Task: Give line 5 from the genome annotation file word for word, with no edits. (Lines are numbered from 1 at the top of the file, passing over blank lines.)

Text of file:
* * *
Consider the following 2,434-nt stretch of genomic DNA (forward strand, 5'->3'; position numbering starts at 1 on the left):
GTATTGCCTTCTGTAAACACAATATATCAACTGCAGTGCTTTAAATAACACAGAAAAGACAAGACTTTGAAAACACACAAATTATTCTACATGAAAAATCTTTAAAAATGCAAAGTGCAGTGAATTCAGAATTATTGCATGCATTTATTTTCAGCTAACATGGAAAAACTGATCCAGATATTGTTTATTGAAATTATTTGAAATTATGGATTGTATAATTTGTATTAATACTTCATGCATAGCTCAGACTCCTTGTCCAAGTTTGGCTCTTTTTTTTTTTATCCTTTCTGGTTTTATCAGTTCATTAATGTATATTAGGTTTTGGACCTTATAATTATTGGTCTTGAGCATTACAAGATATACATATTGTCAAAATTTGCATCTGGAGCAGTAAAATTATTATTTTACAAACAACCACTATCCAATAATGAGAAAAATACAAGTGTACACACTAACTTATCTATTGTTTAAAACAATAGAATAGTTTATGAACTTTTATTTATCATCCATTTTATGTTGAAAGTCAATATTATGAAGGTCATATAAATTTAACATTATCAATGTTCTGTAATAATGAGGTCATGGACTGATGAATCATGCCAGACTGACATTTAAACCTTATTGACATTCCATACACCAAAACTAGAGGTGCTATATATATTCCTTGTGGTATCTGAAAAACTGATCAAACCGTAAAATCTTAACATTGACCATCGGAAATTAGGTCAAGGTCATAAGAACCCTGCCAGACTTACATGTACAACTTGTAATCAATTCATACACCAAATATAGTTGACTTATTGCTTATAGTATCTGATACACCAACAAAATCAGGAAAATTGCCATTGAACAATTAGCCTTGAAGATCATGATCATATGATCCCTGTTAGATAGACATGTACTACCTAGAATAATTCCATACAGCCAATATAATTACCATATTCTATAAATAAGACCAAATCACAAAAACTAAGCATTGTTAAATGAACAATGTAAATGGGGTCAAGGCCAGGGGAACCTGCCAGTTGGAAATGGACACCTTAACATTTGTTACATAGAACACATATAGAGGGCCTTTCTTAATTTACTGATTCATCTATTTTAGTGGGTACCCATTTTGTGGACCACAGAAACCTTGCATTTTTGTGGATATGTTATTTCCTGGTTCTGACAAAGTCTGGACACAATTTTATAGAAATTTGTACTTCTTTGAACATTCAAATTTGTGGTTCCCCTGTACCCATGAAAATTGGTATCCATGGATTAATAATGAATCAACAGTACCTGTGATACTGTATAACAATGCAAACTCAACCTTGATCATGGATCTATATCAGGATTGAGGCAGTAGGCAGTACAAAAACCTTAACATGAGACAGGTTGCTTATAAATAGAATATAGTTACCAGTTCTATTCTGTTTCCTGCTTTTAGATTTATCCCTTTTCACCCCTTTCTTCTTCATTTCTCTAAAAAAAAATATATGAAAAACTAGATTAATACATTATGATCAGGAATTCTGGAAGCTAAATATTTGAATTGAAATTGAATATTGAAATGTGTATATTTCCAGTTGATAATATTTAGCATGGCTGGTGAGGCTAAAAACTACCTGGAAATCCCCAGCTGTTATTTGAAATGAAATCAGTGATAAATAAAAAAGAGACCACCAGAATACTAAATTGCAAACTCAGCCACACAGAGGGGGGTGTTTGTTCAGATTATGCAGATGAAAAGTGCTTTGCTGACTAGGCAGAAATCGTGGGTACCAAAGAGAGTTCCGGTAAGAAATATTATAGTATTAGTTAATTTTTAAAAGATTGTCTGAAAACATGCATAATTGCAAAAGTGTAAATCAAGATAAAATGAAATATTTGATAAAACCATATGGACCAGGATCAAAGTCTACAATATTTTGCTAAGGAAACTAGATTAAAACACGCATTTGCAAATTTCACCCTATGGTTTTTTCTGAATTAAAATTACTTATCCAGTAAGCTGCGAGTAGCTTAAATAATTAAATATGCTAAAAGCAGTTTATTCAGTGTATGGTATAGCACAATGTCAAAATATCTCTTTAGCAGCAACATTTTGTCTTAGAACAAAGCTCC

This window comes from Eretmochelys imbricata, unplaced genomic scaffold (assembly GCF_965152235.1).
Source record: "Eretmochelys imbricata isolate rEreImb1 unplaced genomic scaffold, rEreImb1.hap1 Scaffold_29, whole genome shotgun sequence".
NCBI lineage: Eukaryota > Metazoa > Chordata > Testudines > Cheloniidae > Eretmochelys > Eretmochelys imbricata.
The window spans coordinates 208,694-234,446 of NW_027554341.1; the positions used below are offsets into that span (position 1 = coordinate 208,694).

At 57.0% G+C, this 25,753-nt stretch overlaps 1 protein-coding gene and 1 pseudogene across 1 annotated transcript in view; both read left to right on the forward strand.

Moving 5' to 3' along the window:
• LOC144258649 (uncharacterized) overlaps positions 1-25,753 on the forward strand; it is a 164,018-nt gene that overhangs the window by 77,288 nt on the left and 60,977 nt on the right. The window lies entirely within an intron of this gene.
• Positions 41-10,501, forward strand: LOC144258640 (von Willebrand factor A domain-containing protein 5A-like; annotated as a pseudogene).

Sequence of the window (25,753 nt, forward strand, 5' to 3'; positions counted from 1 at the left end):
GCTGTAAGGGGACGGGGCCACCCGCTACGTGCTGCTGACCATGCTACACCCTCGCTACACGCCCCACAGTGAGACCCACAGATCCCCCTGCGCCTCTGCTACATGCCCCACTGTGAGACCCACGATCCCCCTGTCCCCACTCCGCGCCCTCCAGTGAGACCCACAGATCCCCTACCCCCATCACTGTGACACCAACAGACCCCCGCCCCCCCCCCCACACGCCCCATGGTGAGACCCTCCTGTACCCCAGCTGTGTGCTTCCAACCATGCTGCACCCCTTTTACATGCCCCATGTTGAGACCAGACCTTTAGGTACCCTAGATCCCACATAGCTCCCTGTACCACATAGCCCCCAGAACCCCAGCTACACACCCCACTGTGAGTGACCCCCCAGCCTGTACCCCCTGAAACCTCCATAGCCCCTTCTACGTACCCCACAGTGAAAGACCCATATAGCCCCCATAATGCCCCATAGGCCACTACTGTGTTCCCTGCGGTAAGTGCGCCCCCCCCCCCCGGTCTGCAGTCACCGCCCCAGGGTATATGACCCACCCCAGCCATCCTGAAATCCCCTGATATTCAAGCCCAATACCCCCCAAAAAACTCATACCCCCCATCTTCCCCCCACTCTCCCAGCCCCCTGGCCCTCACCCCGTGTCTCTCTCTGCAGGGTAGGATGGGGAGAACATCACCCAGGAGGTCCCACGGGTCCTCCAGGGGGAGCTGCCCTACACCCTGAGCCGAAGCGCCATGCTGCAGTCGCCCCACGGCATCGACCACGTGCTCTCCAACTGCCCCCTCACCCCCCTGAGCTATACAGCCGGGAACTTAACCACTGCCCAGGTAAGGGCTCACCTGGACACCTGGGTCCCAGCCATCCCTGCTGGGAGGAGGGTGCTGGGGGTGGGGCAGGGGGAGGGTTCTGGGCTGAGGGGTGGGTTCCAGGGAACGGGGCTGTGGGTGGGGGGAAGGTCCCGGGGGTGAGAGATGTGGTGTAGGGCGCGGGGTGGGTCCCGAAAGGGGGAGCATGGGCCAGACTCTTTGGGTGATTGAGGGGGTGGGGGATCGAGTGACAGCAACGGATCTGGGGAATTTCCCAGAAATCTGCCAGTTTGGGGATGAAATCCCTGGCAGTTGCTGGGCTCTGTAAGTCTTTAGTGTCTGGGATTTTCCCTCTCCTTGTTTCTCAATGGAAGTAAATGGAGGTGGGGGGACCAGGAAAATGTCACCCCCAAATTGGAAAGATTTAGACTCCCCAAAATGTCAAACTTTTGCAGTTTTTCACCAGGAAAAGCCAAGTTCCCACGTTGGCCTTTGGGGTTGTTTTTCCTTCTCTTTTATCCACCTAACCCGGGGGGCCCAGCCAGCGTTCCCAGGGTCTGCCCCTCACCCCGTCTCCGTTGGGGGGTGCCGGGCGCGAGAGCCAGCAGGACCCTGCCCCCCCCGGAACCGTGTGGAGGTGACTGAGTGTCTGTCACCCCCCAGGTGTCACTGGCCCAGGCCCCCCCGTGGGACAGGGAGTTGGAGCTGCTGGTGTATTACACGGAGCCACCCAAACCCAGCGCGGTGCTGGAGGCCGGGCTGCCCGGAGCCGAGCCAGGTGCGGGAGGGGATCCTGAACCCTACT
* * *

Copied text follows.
NCBI lineage: Eukaryota > Metazoa > Chordata > Testudines > Cheloniidae > Eretmochelys > Eretmochelys imbricata.